Wearing my barefoot sneakers each block can bring a slightly different workout for your tootsies if you can feel the ground beneath your feet. I’m rocking my Merrill Trail Gloves on this trip (you can see them in a number of the pictures), and wearing them truly feels like you are going barefoot.
There are twenty-six bones in the human foot with thirty-three possible articulations. This provides a lot of opportunity for movement in a foot given the chance. But the nature and design of modern shoes rarely affords our feet the opportunity to move as much as they could and should.
The foot is a particularly adaptable structure meant to be exceedingly pliable over varied surfaces, and rock solid when called upon to support and move the body. To which end it wasn’t designed to walk on hard flat surfaces all the time. Adaptability is part of its job description and the modern world robs it of its purpose.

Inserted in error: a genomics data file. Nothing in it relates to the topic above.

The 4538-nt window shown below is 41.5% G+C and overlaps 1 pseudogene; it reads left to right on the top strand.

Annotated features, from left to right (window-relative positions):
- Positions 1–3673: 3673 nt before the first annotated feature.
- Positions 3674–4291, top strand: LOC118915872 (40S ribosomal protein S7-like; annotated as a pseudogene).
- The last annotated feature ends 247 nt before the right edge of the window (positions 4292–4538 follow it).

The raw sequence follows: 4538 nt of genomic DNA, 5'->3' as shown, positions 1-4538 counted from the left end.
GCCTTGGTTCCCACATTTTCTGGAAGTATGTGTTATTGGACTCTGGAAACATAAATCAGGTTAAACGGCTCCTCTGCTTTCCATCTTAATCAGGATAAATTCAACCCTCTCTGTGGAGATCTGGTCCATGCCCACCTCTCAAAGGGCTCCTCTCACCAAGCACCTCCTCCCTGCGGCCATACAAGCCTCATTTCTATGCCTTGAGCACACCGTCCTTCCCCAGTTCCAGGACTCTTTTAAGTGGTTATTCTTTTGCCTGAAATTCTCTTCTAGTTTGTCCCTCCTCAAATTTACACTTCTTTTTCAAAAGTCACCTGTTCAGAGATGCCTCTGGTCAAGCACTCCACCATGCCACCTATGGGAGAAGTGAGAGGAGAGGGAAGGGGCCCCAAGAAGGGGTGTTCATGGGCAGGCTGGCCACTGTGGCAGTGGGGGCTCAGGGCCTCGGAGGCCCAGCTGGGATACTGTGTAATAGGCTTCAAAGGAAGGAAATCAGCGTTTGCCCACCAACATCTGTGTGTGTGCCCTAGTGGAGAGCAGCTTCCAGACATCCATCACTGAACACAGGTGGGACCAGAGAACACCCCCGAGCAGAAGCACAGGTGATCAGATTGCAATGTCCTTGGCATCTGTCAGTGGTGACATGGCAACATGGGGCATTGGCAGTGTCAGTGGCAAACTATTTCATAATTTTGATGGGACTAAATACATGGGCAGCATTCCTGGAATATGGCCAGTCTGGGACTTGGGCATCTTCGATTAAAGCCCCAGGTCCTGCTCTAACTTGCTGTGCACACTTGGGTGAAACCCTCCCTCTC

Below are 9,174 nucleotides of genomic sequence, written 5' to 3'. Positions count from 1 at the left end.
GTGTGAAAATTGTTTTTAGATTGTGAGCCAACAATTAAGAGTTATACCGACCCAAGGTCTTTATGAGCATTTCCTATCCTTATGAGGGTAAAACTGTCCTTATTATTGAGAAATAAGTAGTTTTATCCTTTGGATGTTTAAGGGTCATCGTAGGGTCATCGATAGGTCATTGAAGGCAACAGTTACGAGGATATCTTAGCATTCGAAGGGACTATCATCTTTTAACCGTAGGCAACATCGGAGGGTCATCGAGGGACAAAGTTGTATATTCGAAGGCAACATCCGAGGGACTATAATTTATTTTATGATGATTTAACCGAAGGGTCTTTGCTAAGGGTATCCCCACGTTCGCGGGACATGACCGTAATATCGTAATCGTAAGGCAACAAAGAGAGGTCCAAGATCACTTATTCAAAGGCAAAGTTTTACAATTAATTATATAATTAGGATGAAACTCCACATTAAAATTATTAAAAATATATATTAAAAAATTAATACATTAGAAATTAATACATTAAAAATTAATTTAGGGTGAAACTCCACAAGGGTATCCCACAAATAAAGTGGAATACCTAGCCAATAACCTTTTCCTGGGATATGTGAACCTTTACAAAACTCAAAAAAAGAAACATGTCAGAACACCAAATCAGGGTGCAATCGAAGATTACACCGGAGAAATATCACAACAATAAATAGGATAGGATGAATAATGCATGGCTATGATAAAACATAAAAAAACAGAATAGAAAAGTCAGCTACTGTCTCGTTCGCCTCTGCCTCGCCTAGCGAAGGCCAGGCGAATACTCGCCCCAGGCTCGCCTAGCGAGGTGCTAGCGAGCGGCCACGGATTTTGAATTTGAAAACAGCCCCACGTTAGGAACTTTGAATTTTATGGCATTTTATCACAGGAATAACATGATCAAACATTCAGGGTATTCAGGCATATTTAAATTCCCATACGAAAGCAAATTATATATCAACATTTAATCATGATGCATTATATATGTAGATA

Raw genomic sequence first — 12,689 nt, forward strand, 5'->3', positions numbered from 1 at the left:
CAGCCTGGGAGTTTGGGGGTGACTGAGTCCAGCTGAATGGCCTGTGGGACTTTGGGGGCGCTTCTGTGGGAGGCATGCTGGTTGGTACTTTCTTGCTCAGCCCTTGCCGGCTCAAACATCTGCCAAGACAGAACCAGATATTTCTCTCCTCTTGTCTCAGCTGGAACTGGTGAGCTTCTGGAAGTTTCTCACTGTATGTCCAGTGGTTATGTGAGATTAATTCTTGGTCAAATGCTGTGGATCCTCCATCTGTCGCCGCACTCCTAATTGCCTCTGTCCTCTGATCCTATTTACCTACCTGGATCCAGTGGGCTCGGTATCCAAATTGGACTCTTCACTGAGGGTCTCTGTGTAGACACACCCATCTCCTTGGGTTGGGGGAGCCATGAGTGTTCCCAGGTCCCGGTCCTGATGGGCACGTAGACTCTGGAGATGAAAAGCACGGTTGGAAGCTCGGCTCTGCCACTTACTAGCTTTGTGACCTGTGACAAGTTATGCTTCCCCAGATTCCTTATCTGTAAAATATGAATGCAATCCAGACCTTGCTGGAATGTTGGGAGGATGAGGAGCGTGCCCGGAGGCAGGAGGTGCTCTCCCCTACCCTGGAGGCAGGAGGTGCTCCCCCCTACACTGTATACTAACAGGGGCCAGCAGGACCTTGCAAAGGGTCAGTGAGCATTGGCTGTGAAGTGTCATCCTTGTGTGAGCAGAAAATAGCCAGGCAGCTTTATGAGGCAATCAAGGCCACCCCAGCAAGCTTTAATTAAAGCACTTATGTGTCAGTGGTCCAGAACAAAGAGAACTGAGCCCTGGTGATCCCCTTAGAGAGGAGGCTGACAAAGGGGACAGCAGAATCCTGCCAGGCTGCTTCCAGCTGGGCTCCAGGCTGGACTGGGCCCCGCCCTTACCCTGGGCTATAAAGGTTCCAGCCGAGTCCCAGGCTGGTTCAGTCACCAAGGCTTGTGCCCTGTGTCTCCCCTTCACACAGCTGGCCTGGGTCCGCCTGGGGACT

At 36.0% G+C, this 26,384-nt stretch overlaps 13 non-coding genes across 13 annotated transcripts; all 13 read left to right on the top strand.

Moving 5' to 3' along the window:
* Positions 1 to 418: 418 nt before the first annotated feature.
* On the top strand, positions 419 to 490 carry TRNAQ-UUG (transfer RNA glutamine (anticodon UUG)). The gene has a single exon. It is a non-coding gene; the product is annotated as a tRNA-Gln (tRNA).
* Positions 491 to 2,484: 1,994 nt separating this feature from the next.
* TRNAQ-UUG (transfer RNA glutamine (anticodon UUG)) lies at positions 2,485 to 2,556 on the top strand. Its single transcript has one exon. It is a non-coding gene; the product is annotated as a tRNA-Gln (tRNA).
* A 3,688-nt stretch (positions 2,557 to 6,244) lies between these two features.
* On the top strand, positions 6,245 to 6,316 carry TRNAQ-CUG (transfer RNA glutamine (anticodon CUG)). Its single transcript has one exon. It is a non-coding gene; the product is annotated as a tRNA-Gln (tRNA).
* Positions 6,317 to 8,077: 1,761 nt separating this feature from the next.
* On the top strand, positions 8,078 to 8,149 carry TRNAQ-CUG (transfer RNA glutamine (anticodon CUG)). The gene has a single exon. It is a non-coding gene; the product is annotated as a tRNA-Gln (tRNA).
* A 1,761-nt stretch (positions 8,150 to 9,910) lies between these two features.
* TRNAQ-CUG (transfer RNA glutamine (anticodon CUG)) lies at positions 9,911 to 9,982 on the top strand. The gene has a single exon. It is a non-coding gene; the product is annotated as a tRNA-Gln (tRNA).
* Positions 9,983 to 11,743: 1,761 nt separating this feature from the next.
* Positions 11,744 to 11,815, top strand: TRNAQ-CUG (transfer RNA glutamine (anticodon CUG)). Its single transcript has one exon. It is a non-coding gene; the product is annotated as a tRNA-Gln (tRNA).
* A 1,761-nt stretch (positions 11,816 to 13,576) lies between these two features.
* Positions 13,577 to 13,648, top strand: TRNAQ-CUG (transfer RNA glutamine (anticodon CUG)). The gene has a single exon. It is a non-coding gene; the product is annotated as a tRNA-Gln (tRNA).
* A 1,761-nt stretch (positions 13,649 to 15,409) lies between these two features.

Not in Barcelona.
The city’s sidewalks are paved with small tiles, or panots with different meanings and purposes. As I have learned there are at least thirteen different patterns to be found and I overheard more than one tour guide talking to groups about the modernist movement and tiles designed by different architects including Barcelona’s most famous treasure Gaudi.
Barcelona is a spectacular city for walking with the added benefit of finding art beneath your feet that is interesting, beautiful and feels good.